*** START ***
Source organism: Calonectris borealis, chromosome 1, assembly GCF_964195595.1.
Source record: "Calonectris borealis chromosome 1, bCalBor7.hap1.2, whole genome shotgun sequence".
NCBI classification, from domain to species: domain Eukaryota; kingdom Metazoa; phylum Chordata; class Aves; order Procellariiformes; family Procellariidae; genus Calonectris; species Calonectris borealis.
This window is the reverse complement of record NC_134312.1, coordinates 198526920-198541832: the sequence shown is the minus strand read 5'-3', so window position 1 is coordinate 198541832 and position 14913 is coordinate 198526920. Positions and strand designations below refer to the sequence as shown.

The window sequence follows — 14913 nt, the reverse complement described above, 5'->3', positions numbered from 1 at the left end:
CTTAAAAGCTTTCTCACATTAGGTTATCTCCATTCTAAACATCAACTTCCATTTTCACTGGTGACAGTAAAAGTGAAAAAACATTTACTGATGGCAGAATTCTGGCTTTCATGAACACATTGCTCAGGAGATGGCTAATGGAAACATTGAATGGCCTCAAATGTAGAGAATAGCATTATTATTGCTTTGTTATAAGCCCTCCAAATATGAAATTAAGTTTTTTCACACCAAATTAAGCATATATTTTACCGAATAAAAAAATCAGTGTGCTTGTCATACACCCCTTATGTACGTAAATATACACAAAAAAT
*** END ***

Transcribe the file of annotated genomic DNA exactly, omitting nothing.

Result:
Source organism: Calonectris borealis, chromosome 1, assembly GCF_964195595.1.
Source record: "Calonectris borealis chromosome 1, bCalBor7.hap1.2, whole genome shotgun sequence".
NCBI classification, from domain to species: domain Eukaryota; kingdom Metazoa; phylum Chordata; class Aves; order Procellariiformes; family Procellariidae; genus Calonectris; species Calonectris borealis.
This window is the reverse complement of record NC_134312.1, coordinates 198526920-198541832: the sequence shown is the minus strand read 5'-3', so window position 1 is coordinate 198541832 and position 14913 is coordinate 198526920. Positions and strand designations below refer to the sequence as shown.

The window sequence follows — 14913 nt, the reverse complement described above, 5'->3', positions numbered from 1 at the left end:
CTTAAAAGCTTTCTCACATTAGGTTATCTCCATTCTAAACATCAACTTCCATTTTCACTGGTGACAGTAAAAGTGAAAAAACATTTACTGATGGCAGAATTCTGGCTTTCATGAACACATTGCTCAGGAGATGGCTAATGGAAACATTGAATGGCCTCAAATGTAGAGAATAGCATTATTATTGCTTTGTTATAAGCCCTCCAAATATGAAATTAAGTTTTTTCACACCAAATTAAGCATATATTTTACCGAATAAAAAAATCAGTGTGCTTGTCATACACCCCTTATGTACGTAAATATACACAAAAAAT